9. Hiza Koshi no Kushin

Standing naturally, rock back on the heels to stretch the Achilles’ Tendon, then rock forward on the toes to compress it. Bend the knees and waist a few times, then roll each knee and the waist clockwise and counterclockwise. Then roll the arms clockwise then counterclockwise.
 
10. Teashi no Furi Mawashi

Standing naturally, swing the arms to and fro. Repeat this action for each leg as well.
 
Additional Conditioning
These exercises are intended to be done by using tendon strength and the dynamics carried from breathing to help you exceed your capacity. This does not mean that they need not be practiced. These are exercises I learned outside the Bujinkan, but feel directly relate to the soul of the art we study -- the use of the body in the most economical manner.
 
Effortless Pushups
To perform effortless pushups, take your proper push-up position: feet together, body straight and taught, hands about shoulder width apart. Curl the fingertips down into the ground, then lower yourself down as you inhale, then exhale sharply to launch yourself upward. Do as many as you can consecutively. 
 
Henka:
Try different variations on the standard pushup, including military, knuckle, fingertip, and diamond.
 
Effortless Situps
To perform effortless situps, lay flat on your back, completely relaxing and letting your arms and legs sink straight against the floor. As you inhale, focus your breathing in your midsection and allow your body to rise up into a sitting position, your legs still flat against the ground. Lower yourself back down as you exhale. Do as many as you can in 1 minute.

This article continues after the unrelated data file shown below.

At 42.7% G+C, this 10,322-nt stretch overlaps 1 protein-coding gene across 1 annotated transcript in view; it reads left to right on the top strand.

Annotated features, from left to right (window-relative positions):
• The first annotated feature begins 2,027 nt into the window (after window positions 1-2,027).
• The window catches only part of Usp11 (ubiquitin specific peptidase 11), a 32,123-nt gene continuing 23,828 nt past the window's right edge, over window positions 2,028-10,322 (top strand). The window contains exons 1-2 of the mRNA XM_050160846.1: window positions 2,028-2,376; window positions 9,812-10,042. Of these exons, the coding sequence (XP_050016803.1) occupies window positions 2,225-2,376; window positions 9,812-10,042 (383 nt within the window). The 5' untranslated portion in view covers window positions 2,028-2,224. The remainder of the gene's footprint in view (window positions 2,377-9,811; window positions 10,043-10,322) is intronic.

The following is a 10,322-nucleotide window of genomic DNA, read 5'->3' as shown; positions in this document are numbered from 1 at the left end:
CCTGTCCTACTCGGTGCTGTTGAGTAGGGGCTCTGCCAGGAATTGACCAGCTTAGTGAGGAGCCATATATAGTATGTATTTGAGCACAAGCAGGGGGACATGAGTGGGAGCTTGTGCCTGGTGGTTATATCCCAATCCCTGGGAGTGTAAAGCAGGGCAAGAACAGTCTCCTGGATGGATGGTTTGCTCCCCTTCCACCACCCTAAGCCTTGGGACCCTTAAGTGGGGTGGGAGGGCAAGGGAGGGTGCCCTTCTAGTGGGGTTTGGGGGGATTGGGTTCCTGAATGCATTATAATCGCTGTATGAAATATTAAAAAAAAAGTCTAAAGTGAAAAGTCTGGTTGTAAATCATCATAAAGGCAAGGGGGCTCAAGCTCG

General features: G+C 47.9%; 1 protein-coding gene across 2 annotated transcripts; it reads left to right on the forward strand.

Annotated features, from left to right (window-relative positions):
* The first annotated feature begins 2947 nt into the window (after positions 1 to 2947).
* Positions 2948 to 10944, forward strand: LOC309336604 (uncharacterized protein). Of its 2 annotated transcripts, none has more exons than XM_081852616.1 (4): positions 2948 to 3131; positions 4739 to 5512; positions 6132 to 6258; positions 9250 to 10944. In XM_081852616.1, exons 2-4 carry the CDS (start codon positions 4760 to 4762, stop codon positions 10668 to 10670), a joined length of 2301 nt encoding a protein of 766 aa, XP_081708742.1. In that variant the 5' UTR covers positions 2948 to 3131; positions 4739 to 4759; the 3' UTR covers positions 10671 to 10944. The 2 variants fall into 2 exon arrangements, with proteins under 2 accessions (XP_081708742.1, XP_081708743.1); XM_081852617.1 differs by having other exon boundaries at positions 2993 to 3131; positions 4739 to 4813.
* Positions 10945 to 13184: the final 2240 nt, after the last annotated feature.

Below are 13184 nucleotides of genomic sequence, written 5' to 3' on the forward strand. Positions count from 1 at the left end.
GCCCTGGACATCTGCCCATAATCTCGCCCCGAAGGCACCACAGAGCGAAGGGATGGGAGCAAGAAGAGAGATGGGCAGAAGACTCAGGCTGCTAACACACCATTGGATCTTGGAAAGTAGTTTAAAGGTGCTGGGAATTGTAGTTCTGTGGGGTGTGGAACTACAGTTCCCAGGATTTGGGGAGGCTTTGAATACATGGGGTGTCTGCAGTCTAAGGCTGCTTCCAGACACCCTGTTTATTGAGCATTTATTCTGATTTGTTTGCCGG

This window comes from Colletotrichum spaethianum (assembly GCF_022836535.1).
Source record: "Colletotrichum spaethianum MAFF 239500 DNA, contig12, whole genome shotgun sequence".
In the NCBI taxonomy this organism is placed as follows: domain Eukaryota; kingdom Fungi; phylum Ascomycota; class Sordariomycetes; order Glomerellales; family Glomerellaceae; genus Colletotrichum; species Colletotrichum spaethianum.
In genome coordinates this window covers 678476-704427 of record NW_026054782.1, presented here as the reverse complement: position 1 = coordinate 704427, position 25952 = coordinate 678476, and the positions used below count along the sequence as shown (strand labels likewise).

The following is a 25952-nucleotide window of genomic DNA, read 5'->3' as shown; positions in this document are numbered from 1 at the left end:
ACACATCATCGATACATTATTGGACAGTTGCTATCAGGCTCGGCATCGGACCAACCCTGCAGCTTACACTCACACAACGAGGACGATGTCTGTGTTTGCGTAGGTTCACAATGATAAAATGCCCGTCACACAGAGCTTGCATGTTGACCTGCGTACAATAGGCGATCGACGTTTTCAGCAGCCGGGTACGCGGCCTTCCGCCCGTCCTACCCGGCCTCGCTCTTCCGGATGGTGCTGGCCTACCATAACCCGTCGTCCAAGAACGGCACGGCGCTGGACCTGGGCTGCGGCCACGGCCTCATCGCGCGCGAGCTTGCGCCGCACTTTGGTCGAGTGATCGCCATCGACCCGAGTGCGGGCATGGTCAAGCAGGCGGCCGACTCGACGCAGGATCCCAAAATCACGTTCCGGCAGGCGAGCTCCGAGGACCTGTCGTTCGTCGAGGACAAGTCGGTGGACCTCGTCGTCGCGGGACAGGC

Henka:
Once you’re comfortable with the basic form, perform the situps with the legs bent, then turned to the side to work the obliques. If they become too simple, consider adding weighted plates.
 
Effortless Running
This is a little more difficult to describe: Stand in a natural posture (shizen no kamae if this is your second time through this book), and lean forward. Let your foot come out naturally and reflexively to catch you. Keep your arms down at your sides and let your momentum continue to carry you forward. The process is that of perpetually catching yourself gently in a natural manner. Let your breathing rise and fall naturally, and, when short of breath, change your pattern. In this manner, you can run quickly for greater distances with little effort. Practice to reach 2 miles in the time listed below for your age group.
 
Planks and Side-Planks
To build core strength, it’s advised that you be able to perform plank and side-plank exercises, holding the positions for one minute. Plank position is similar to a push up position, with the legs straight back and together, but your upper body resting on your forearms, your elbows directly under your shoulders. By pulling in the core muscles (abdominals, obliques, and lower back muscles), you engage the whole girdle, but this position’s greatest focus will be on the abdominals. To target each oblique, you’ll need to do a side-plank.
To perform the side-plank, move into plank position, then lift yourself up on one side, resting still on the elbow, but this time rather than being on the toes, you’ll be resting on the side of the foot, with the other on top. For most people, the side-plank is more difficult, and will demand more effort.